ennui

noun
en·​nui | \ ˌän-ˈwē How to pronounce ennui (audio) \

Definition of ennui

: a feeling of weariness and dissatisfaction : boredom

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Did You Know?

The French loanword ennui comes from the very same Late Latin word that gave us annoyinodiare ("to make loathsome"). We borrowed ennui several centuries after absorbing annoy into the language. Ennui deals more with boredom than irritation - and a somewhat specific sort of boredom at that. It generally refers to the feeling of jadedness that can result from living a life of too much ease. The poet Charles Lloyd described it well in his 1823 Stanzas to Ennui when he referred to that world-weary sensation as a "soul-destroying fiend" which visits with its "pale unrest / The chambers of the human breast / Where too much happiness hath fixed its home."

Examples of ennui in a Sentence

When the antiproton was discovered … it sent a wave of ennui through the physics community. Not that its discovery was unimportant, but on the basis of Dirac's theory, everybody expected it. — Roger G. Newton, The Truth of Science, 1997 Chauncey and I were keen enough about our aesthetic solution to the ennui of war to try to proselytize others. He organized discussion groups with the crew; I took volunteers to visit landmarks … — Louis Auchincloss, "Atlantic War," in Authors at Sea, ed. Robert Shenk1997 The attendant outside was standing on tennis balls, exercising the soles of her feet, her body swaying back and forth with the ennui of jelly. — Edna O'Brien, New Yorker, 17 June 1991 Thus the days of life are consumed, one by one, without an object beyond the present moment; ever flying from the ennui of that, yet carrying it with us … — Thomas Jefferson, in a letter dated 7 Feb. 1787 Thomas Jefferson: Writings1984 the kind of ennui that comes from having too much time on one's hands and too little will to find something productive to do
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Recent Examples on the Web The core conflict in the film is that of creativity being stymied; Linklater is contemplating how one artistic crisis of confidence can bloom into total ennui. David Sims, The Atlantic, "Richard Linklater’s Where’d You Go, Bernadette Is a Gripping Mess," 16 Aug. 2019 This is a movie about misery, which makes viewers feel every bit of the characters’ ennui. Los Angeles Times, "Review: Four very different horror films arrive in time for Halloween," 10 Oct. 2019 His laconic resentments of it invoke the precise strain of Gen-Xed ennui the novelist Douglas Coupland had described earlier in the decade: the mistrust of institutions, the mistrust of professions, the mistrust of meaning itself. Megan Garber, The Atlantic, "On Chandler Bing’s Job," 12 Sep. 2019 Mash, played by a perfect Sara Young, radiating cool-girl ennui, is worshiped and adored by upbeat tutor Dev (JP Peralta). Andrea Simakis, cleveland.com, "Dobama Theatre opens 60th season with ‘Stupid (Bleeping) Bird,’ a meta fine sendup of Chekhov’s ‘The Seagull’," 13 Sep. 2019 Despite the middling reviews and the guys’ growing ennui, every single thing the New Kids organization produced in 1990 turned into giant piles of money, thanks to the fanatical devotion of girls like me. Rebecca Schuman, Longreads, "I’ll Be Loving You Forever," 14 Aug. 2019 There’s plenty of virtue in planning a week’s menu in advance, but there’s no reason to endure that kind of gustatory ennui. Paul Stephen, ExpressNews.com, "The new meal prep: 6 dinners from 3 basic ingredients," 28 Aug. 2019 Signaling the character's louche-ness from his first entrance, which features simulated urination and a drunken snooze, Everett conveys scathing ennui with ease. Stephen Dalton, The Hollywood Reporter, "'Uncle Vanya': Theater Review," 31 July 2019 The French public's ennui amid a string of political scandals is famously unshakeable. Rachel Mosely, Town & Country, "The 1% Daily," 2 July 2014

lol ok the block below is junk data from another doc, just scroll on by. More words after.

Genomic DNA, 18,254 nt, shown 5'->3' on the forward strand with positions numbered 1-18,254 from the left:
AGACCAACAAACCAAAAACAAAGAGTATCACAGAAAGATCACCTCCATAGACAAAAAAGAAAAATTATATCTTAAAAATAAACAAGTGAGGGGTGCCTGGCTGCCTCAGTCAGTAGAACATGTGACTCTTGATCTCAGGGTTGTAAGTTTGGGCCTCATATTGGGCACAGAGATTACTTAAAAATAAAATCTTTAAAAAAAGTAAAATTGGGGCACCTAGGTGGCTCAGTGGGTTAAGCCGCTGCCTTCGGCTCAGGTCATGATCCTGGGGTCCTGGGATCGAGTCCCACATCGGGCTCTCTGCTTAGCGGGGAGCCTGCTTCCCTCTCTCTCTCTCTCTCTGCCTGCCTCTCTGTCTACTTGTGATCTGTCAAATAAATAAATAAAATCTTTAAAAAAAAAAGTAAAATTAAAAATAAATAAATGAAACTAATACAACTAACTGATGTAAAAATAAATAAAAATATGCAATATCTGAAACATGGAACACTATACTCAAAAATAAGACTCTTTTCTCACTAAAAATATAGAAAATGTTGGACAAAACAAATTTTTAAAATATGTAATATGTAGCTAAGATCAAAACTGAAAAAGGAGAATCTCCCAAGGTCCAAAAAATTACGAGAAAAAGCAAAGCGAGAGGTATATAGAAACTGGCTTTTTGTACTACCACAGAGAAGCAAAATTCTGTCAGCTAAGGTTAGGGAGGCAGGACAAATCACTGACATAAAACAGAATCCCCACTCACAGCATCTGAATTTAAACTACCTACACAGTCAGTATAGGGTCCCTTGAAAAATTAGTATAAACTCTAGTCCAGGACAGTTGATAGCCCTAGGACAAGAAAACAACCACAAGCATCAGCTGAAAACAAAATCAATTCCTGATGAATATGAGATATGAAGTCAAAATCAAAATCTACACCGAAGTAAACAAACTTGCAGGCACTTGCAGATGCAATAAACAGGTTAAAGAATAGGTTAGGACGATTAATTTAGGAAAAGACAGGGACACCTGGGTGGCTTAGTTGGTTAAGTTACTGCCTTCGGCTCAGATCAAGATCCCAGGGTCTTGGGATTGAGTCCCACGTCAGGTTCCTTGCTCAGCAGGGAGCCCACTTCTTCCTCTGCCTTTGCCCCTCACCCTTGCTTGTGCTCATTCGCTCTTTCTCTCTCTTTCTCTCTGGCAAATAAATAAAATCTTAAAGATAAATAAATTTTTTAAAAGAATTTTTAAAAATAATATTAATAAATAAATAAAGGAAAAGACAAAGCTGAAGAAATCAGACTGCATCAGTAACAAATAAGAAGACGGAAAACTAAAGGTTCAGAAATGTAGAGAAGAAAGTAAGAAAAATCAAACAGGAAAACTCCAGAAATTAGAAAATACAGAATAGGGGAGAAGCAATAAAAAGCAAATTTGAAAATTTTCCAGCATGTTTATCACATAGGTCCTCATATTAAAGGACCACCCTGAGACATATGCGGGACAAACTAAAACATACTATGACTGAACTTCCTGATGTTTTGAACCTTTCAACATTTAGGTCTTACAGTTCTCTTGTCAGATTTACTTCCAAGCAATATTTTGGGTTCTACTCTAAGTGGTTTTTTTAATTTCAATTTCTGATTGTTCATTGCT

These example sentences are selected automatically from various online news sources to reflect current usage of the word 'ennui.' Views expressed in the examples do not represent the opinion of Merriam-Webster or its editors. Send us feedback.

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First Known Use of ennui

1732, in the meaning defined above

History and Etymology for ennui

French, from Old French enui annoyance, from enuier to vex, from Late Latin inodiare to make loathsome — more at annoy

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The first known use of ennui was in 1732

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Last Updated

29 Nov 2019

Cite this Entry

“Ennui.” The Merriam-Webster.com Dictionary, Merriam-Webster Inc., https://www.merriam-webster.com/dictionary/ennui. Accessed 9 December 2019.

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More Definitions for ennui

ennui

noun
How to pronounce ennui (audio)

English Language Learners Definition of ennui

: a lack of spirit, enthusiasm, or interest

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More from Merriam-Webster on ennui

Thesaurus: All synonyms and antonyms for ennui

Rhyming Dictionary: Words that rhyme with ennui

Spanish Central: Translation of ennui

Nglish: Translation of ennui for Spanish Speakers

Britannica English: Translation of ennui for Arabic Speakers

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